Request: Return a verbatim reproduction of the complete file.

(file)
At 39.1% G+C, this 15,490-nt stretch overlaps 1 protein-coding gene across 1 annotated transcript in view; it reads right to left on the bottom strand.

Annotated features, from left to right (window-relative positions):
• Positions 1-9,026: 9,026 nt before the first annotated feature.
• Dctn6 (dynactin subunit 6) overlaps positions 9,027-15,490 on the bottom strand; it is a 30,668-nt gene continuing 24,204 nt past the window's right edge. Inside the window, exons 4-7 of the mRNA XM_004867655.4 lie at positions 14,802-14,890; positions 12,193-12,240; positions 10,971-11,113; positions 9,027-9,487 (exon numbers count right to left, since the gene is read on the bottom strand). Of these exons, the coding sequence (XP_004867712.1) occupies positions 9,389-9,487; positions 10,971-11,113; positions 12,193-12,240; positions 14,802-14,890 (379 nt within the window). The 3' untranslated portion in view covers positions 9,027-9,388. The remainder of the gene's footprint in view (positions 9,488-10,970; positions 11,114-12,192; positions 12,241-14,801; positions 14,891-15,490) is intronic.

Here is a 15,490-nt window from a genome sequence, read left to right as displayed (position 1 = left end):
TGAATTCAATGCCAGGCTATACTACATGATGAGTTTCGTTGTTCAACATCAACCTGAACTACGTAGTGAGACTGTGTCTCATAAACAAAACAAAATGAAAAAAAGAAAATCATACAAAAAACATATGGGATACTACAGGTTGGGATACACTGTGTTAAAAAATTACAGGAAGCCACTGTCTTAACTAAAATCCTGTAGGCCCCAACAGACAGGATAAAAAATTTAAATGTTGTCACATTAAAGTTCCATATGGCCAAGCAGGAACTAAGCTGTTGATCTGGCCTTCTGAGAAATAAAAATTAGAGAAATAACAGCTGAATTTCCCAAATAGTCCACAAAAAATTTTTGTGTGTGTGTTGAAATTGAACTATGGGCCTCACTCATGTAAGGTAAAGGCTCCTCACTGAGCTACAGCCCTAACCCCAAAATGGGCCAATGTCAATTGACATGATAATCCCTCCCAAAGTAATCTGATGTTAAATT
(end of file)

At 39.1% G+C, this 15,490-nt stretch overlaps 1 protein-coding gene across 1 annotated transcript in view; it reads right to left on the bottom strand.

Annotated features, from left to right (window-relative positions):
• Positions 1-9,026: 9,026 nt before the first annotated feature.
• Dctn6 (dynactin subunit 6) overlaps positions 9,027-15,490 on the bottom strand; it is a 30,668-nt gene continuing 24,204 nt past the window's right edge. Inside the window, exons 4-7 of the mRNA XM_004867655.4 lie at positions 14,802-14,890; positions 12,193-12,240; positions 10,971-11,113; positions 9,027-9,487 (exon numbers count right to left, since the gene is read on the bottom strand). Of these exons, the coding sequence (XP_004867712.1) occupies positions 9,389-9,487; positions 10,971-11,113; positions 12,193-12,240; positions 14,802-14,890 (379 nt within the window). The 3' untranslated portion in view covers positions 9,027-9,388. The remainder of the gene's footprint in view (positions 9,488-10,970; positions 11,114-12,192; positions 12,241-14,801; positions 14,891-15,490) is intronic.

Here is a 15,490-nt window from a genome sequence, read left to right as displayed (position 1 = left end):
TGAATTCAATGCCAGGCTATACTACATGATGAGTTTCGTTGTTCAACATCAACCTGAACTACGTAGTGAGACTGTGTCTCATAAACAAAACAAAATGAAAAAAAGAAAATCATACAAAAAACATATGGGATACTACAGGTTGGGATACACTGTGTTAAAAAATTACAGGAAGCCACTGTCTTAACTAAAATCCTGTAGGCCCCAACAGACAGGATAAAAAATTTAAATGTTGTCACATTAAAGTTCCATATGGCCAAGCAGGAACTAAGCTGTTGATCTGGCCTTCTGAGAAATAAAAATTAGAGAAATAACAGCTGAATTTCCCAAATAGTCCACAAAAAATTTTTGTGTGTGTGTTGAAATTGAACTATGGGCCTCACTCATGTAAGGTAAAGGCTCCTCACTGAGCTACAGCCCTAACCCCAAAATGGGCCAATGTCAATTGACATGATAATCCCTCCCAAAGTAATCTGATGTTAAATT